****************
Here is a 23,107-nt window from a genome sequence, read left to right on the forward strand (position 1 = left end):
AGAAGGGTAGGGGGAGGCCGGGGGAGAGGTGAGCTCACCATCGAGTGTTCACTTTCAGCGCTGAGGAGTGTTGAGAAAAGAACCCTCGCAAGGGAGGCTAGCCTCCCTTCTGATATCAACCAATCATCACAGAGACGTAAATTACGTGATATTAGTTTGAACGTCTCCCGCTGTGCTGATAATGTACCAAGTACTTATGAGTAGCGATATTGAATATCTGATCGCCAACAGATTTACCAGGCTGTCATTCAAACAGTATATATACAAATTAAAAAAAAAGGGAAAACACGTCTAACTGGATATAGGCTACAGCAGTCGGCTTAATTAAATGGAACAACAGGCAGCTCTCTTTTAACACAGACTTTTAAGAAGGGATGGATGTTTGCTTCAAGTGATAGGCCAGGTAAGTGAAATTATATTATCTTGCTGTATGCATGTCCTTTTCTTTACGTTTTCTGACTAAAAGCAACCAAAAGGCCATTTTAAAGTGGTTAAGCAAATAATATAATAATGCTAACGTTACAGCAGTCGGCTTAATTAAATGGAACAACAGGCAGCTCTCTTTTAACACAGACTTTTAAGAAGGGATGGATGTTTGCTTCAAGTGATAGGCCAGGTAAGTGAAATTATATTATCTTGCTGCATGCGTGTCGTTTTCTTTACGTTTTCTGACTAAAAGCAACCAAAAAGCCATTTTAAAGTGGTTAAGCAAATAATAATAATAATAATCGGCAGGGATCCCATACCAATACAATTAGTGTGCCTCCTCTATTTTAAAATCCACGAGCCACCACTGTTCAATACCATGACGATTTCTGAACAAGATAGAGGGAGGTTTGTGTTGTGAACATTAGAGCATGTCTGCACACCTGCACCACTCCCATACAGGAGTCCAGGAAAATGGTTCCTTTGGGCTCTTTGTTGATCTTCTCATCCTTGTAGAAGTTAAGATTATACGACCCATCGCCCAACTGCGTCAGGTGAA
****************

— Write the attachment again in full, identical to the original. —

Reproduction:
Here is a 23,107-nt window from a genome sequence, read left to right on the forward strand (position 1 = left end):
AGAAGGGTAGGGGGAGGCCGGGGGAGAGGTGAGCTCACCATCGAGTGTTCACTTTCAGCGCTGAGGAGTGTTGAGAAAAGAACCCTCGCAAGGGAGGCTAGCCTCCCTTCTGATATCAACCAATCATCACAGAGACGTAAATTACGTGATATTAGTTTGAACGTCTCCCGCTGTGCTGATAATGTACCAAGTACTTATGAGTAGCGATATTGAATATCTGATCGCCAACAGATTTACCAGGCTGTCATTCAAACAGTATATATACAAATTAAAAAAAAAGGGAAAACACGTCTAACTGGATATAGGCTACAGCAGTCGGCTTAATTAAATGGAACAACAGGCAGCTCTCTTTTAACACAGACTTTTAAGAAGGGATGGATGTTTGCTTCAAGTGATAGGCCAGGTAAGTGAAATTATATTATCTTGCTGTATGCATGTCCTTTTCTTTACGTTTTCTGACTAAAAGCAACCAAAAGGCCATTTTAAAGTGGTTAAGCAAATAATATAATAATGCTAACGTTACAGCAGTCGGCTTAATTAAATGGAACAACAGGCAGCTCTCTTTTAACACAGACTTTTAAGAAGGGATGGATGTTTGCTTCAAGTGATAGGCCAGGTAAGTGAAATTATATTATCTTGCTGCATGCGTGTCGTTTTCTTTACGTTTTCTGACTAAAAGCAACCAAAAAGCCATTTTAAAGTGGTTAAGCAAATAATAATAATAATAATCGGCAGGGATCCCATACCAATACAATTAGTGTGCCTCCTCTATTTTAAAATCCACGAGCCACCACTGTTCAATACCATGACGATTTCTGAACAAGATAGAGGGAGGTTTGTGTTGTGAACATTAGAGCATGTCTGCACACCTGCACCACTCCCATACAGGAGTCCAGGAAAATGGTTCCTTTGGGCTCTTTGTTGATCTTCTCATCCTTGTAGAAGTTAAGATTATACGACCCATCGCCCAACTGCGTCAGGTGAA